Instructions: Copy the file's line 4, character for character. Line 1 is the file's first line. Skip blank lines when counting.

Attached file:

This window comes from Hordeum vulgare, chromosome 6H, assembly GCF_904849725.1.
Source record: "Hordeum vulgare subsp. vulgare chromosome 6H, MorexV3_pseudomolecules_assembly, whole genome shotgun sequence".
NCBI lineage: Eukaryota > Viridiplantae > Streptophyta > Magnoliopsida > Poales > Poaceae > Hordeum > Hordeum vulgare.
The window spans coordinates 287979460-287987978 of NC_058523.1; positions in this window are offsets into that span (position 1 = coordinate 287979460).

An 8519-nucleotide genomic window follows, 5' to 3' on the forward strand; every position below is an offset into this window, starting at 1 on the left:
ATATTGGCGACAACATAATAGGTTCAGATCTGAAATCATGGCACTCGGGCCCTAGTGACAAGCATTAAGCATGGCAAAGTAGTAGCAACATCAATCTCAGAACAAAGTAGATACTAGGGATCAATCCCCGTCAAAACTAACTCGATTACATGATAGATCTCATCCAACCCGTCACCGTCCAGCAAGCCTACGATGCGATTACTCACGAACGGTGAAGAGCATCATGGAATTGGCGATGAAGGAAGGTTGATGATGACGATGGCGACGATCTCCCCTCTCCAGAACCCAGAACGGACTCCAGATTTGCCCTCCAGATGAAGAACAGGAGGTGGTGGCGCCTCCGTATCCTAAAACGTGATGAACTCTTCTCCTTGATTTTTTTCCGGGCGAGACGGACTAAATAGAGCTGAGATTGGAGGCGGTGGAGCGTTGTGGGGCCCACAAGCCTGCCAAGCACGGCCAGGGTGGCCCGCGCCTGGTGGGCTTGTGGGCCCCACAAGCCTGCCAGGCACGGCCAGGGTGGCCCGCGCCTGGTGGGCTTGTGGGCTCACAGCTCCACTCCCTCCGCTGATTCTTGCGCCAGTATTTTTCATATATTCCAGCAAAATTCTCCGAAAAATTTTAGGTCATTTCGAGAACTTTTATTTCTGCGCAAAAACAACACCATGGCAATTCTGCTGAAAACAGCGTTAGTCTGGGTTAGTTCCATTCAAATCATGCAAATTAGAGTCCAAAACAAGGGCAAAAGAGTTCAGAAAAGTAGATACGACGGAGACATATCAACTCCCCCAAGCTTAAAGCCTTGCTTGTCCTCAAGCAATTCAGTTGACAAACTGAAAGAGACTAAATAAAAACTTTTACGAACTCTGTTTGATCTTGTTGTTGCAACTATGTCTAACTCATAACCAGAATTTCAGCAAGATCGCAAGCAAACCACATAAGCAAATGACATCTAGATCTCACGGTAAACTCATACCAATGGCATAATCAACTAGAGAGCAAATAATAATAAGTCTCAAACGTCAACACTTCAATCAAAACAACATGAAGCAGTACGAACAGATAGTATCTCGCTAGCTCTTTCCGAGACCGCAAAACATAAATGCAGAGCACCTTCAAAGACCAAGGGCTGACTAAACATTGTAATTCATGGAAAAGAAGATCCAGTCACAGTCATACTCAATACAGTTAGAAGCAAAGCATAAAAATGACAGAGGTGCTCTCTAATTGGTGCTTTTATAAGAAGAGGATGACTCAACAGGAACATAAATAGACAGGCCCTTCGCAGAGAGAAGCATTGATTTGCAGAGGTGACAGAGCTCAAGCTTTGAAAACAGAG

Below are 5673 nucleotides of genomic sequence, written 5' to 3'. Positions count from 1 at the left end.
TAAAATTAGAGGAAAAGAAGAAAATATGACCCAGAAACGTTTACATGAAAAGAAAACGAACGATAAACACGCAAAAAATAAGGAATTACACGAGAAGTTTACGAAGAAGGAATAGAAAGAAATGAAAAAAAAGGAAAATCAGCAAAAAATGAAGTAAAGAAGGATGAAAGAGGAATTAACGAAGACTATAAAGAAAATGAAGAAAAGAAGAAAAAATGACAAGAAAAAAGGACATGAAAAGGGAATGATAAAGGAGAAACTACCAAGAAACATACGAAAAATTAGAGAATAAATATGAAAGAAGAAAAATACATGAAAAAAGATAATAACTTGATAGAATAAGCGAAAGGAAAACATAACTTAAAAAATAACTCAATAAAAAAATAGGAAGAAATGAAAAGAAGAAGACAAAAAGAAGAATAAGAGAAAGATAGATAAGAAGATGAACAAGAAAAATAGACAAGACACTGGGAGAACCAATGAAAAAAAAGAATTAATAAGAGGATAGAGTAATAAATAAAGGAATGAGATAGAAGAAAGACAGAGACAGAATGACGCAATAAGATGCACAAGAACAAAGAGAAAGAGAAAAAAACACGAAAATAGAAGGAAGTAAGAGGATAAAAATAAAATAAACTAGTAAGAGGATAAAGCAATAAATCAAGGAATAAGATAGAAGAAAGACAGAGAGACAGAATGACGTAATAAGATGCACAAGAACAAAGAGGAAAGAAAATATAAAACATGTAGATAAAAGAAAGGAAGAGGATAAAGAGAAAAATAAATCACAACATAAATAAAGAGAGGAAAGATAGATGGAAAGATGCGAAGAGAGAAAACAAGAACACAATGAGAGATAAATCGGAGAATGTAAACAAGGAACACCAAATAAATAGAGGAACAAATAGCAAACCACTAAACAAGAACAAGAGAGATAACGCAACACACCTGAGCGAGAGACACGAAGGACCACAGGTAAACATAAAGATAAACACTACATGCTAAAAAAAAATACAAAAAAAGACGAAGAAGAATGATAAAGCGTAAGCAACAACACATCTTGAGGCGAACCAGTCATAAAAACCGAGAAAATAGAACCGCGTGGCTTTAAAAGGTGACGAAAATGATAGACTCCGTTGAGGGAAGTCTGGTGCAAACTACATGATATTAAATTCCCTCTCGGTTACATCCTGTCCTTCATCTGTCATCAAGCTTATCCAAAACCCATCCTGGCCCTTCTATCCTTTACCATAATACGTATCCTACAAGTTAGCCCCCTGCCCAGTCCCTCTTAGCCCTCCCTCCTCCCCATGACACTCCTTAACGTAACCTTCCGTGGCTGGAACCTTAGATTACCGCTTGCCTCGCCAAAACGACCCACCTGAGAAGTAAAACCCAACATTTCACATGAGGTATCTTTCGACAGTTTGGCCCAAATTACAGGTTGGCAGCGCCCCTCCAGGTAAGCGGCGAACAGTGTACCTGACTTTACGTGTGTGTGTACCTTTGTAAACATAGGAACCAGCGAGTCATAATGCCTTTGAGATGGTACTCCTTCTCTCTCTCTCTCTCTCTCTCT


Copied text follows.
The window spans coordinates 287979460-287987978 of NC_058523.1; positions in this window are offsets into that span (position 1 = coordinate 287979460).